Basic OSPF:default-info originate metric-type 1 not showing entry in routing table

Unanswered Question
Mar 9th, 2010

Hi, imagine I have a very simple topology like below. Config for all routers are attached.

R2---R3---R4---R6

On R4, if I do 'router ospf 1 - default-info originate metric-type 1'.I do not see any change I can identify on the routing table of R3, R4 or other routers.

If I do instead 'defaullt-info originate always' then I see the O*E1 0.0.0.0/0 in the routing table - OK. I know the difference between 'always' and the 'metric-type 1' keyword.

If I am doing the option 'default-info originate metric-type 1' any ideas why I do not see anything changing in the routing table indicating that the route is being distributed to other routers? Basically I am trying to test this to assure that it works in a testing envrironment and I can identify the effect of the change.

I have this problem too.
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Giuseppe Larosa Tue, 03/09/2010 - 07:12

Hello Marlon,

>>

On R4, if I do 'router ospf 1 - default-info originate metric-type 1'.I do not see any change I can identify on the routing table of R3, R4 or other routers.

If I do instead 'defaullt-info originate always' then I see the O*E1 0.0.0.0/0 in the routing table - OK. I know the difference between 'always' and the 'metric-type 1' keyword.

there is a default route installed on R4 with any means different from OSPF ?

because always makes the router to generate a default route LSA type  5 in OSPF domain regardless of the presence or not of a default route in IP routing table of R4.

post

R4# sh ip route 0.0.0.0

that is the difference

Hope to help

Giuseppe

news2010a Tue, 03/09/2010 - 07:38

In my case, the R4 is announcing the network to the "ISP router R6" using a dynamic routing protocol, BGP.

My conclusion is that I do not need a default-route since I have BGP running.
That said, that means I do not even benefit at all from such 'default-info originate'  entry in OSPF, correct? So my conclusion is that I should use 'default-info originate' only when there is no dynamic routing available. Is that correct?

R4#show run | s bgp
redistribute bgp 100 metric-type 1 subnets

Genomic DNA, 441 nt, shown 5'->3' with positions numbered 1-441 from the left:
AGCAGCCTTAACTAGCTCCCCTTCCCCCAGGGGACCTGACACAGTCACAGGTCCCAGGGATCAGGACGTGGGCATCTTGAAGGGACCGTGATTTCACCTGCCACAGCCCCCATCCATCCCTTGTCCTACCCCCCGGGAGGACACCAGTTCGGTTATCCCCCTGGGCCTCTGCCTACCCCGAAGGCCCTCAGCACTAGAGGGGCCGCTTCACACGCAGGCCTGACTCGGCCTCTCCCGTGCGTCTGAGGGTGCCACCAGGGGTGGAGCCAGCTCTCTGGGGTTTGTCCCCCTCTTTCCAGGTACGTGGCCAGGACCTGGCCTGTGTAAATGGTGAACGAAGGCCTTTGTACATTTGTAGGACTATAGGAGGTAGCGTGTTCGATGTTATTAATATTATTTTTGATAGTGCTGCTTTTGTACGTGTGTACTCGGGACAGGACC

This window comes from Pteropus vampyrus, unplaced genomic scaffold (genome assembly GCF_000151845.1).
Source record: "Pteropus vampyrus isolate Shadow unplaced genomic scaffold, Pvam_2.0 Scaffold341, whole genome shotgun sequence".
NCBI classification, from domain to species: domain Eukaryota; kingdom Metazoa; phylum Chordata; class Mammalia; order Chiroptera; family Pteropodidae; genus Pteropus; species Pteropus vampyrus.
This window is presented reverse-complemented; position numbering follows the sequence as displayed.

router bgp 100
no synchronization
bgp log-neighbor-changes
network 10.2.0.0 mask 255.255.0.0
network 10.177.206.0 mask 255.255.255.0
aggregate-address 10.2.0.0 255.255.0.0 summary-only
aggregate-address 10.177.206.0 255.255.255.0
neighbor 10.2.47.193 remote-as 200
neighbor 10.2.55.133 remote-as 200
neighbor 10.2.255.15 remote-as 100
neighbor 10.2.255.15 update-source Loopback0
no auto-summary
R4#

Jon Marshall Tue, 03/09/2010 - 09:10

news2010a wrote:

In my case, the R4 is announcing the network to the "ISP router R6" using a dynamic routing protocol, BGP.

My conclusion is that I do not need a default-route since I have BGP running.
That said, that means I do not even benefit at all from such 'default-info originate'  entry in OSPF, correct? So my conclusion is that I should use 'default-info originate' only when there is no dynamic routing available. Is that correct?

R4#show run | s bgp
redistribute bgp 100 metric-type 1 subnets
router bgp 100
no synchronization
bgp log-neighbor-changes
network 10.2.0.0 mask 255.255.0.0
network 10.177.206.0 mask 255.255.255.0
aggregate-address 10.2.0.0 255.255.0.0 summary-only
aggregate-address 10.177.206.0 255.255.255.0
neighbor 10.2.47.193 remote-as 200
neighbor 10.2.55.133 remote-as 200
neighbor 10.2.255.15 remote-as 100
neighbor 10.2.255.15 update-source Loopback0
no auto-summary
R4#

Marlon

You would benefit from using "default-information originate" if you had other OSPF speaking routers that you wanted to receive a default-route. If all your routers are receiving a default-route via BGP or they do not need a default-route then you do not get any benefit from it.

Your conclusion that you should use "default-information originate" only when there is no dynamic routing protocol available is confusing because OSPF is a dynamic routing protocol. Do you mean any other dynamic routing protocol other than OSPF. Even then you may benefit from it if you have routers that only use OSPF.

As for when to the "always" keyword and when not to. Well if you did not have any other routing protocol providing a default-route and you did not have a static default-route the "always" keyword would still allow OSPF to send a default-route to other OSPF speakers. If you miss off the "always" keyword then there has to be a default route supplied to the routers before OSPF would genearate one to other OSPF speaking routers.

Jon

news2010a Tue, 03/09/2010 - 09:39

In my case I have other routers running OSPF. Only the border routers (R4 and R5) are running BGP. Then selected BGP networks will be redistributed into OSPF on R4 and R5.

At least based on this lab, the other internal routers running OSPF were able to learn those routes fine without R4 and R5 (edge routers) using default-information originate.


Sorry for the confusion.

.

Jon Marshall Tue, 03/09/2010 - 10:47

Marlon

At least based on this lab, the other internal routers running OSPF were able to learn those routes fine without R4 and R5 (edge routers) using default-information originate.

The default-information originate only affects the default-route. So any BGP routes you redistribute into OSPF will be fine with or without that statement because they are not the default-route.

Jon

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